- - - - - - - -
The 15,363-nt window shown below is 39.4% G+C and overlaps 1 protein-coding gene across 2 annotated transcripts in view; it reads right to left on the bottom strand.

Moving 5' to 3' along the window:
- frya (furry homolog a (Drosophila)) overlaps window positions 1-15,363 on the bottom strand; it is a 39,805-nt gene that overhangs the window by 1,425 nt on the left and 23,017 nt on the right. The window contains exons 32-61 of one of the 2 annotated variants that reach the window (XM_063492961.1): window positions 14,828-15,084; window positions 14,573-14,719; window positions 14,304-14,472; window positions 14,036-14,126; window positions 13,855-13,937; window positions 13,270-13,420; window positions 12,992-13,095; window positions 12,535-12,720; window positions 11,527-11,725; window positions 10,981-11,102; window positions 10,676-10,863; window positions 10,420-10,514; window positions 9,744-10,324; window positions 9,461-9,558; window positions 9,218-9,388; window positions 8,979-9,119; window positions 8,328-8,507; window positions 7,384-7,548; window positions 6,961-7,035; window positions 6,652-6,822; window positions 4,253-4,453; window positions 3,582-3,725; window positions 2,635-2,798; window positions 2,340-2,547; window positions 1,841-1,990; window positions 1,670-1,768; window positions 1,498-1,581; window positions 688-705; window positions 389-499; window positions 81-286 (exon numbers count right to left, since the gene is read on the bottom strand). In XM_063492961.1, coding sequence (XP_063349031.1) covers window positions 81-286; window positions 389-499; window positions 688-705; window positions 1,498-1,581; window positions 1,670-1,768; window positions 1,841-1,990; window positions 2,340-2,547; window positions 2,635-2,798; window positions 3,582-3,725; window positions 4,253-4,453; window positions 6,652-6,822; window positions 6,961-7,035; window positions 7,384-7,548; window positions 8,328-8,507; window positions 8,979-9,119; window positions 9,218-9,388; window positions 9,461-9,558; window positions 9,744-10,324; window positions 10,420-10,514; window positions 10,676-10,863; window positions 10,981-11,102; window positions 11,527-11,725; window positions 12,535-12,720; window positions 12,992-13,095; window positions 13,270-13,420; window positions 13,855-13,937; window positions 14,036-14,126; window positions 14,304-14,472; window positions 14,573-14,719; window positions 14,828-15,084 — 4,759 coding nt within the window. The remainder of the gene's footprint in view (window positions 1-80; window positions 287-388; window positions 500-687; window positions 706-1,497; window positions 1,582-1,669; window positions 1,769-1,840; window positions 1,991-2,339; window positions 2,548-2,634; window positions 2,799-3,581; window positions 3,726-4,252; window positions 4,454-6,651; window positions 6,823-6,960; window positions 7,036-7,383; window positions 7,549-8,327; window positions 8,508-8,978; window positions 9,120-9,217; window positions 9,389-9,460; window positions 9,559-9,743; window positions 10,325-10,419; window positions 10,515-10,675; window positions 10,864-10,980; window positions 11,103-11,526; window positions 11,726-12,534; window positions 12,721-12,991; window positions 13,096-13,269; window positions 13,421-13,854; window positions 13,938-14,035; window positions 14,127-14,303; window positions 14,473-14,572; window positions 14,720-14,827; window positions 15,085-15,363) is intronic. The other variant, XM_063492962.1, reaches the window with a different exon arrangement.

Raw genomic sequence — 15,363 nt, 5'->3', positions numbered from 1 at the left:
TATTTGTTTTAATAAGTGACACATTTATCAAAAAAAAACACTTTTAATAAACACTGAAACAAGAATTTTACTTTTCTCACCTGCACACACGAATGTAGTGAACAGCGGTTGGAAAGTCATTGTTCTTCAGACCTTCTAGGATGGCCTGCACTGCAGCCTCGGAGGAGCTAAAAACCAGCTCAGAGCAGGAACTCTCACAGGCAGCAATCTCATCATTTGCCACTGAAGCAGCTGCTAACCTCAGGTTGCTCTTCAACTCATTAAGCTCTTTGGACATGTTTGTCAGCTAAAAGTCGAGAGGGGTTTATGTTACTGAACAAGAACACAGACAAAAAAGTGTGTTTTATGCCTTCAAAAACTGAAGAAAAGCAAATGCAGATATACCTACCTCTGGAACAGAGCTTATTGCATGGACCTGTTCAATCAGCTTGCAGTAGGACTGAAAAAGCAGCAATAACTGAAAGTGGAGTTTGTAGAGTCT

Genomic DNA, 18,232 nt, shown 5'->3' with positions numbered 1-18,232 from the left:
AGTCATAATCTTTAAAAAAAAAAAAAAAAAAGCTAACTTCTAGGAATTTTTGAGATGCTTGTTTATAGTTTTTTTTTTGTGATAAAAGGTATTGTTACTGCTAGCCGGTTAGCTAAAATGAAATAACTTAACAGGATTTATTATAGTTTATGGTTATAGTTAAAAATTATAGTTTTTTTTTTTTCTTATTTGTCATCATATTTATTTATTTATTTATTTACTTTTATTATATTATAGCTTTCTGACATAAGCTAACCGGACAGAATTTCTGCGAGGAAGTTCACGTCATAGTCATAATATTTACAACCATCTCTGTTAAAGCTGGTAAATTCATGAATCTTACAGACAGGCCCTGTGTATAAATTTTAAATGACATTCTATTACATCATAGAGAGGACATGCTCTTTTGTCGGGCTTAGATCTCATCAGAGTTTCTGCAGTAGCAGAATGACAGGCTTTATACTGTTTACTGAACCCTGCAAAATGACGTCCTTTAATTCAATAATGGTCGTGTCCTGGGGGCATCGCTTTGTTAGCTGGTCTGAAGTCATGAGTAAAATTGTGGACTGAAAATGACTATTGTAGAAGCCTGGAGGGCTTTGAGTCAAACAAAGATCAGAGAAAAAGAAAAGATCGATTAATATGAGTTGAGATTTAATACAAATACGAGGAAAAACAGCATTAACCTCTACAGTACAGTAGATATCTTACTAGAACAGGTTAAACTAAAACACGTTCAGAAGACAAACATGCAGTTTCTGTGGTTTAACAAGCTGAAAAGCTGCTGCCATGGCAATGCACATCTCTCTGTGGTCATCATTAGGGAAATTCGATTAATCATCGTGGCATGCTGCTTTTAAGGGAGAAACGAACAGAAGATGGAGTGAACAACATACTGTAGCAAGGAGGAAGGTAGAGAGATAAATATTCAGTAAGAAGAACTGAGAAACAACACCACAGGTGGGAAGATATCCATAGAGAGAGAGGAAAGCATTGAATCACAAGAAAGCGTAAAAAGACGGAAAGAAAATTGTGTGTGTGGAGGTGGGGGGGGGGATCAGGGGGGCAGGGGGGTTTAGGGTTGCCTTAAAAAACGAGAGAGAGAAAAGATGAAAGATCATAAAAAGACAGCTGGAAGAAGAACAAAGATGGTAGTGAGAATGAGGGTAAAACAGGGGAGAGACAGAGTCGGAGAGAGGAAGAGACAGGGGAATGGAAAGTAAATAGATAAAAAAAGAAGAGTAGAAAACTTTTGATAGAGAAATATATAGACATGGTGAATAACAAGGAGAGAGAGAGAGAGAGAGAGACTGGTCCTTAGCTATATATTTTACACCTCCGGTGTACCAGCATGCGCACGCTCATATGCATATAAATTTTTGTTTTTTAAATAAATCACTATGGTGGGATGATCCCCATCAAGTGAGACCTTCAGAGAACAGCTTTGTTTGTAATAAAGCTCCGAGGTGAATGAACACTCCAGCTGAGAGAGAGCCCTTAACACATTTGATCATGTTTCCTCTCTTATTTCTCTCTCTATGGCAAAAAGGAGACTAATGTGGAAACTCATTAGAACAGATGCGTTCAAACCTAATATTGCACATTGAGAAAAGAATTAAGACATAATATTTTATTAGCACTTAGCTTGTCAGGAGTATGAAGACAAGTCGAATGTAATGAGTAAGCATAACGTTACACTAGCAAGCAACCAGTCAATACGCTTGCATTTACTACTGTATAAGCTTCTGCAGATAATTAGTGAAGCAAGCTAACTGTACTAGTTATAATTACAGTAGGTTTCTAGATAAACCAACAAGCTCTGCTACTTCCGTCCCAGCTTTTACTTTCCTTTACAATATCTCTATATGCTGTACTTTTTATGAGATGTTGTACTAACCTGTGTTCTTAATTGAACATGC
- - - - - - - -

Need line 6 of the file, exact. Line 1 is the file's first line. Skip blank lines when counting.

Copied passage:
Genomic DNA, 18,232 nt, shown 5'->3' with positions numbered 1-18,232 from the left: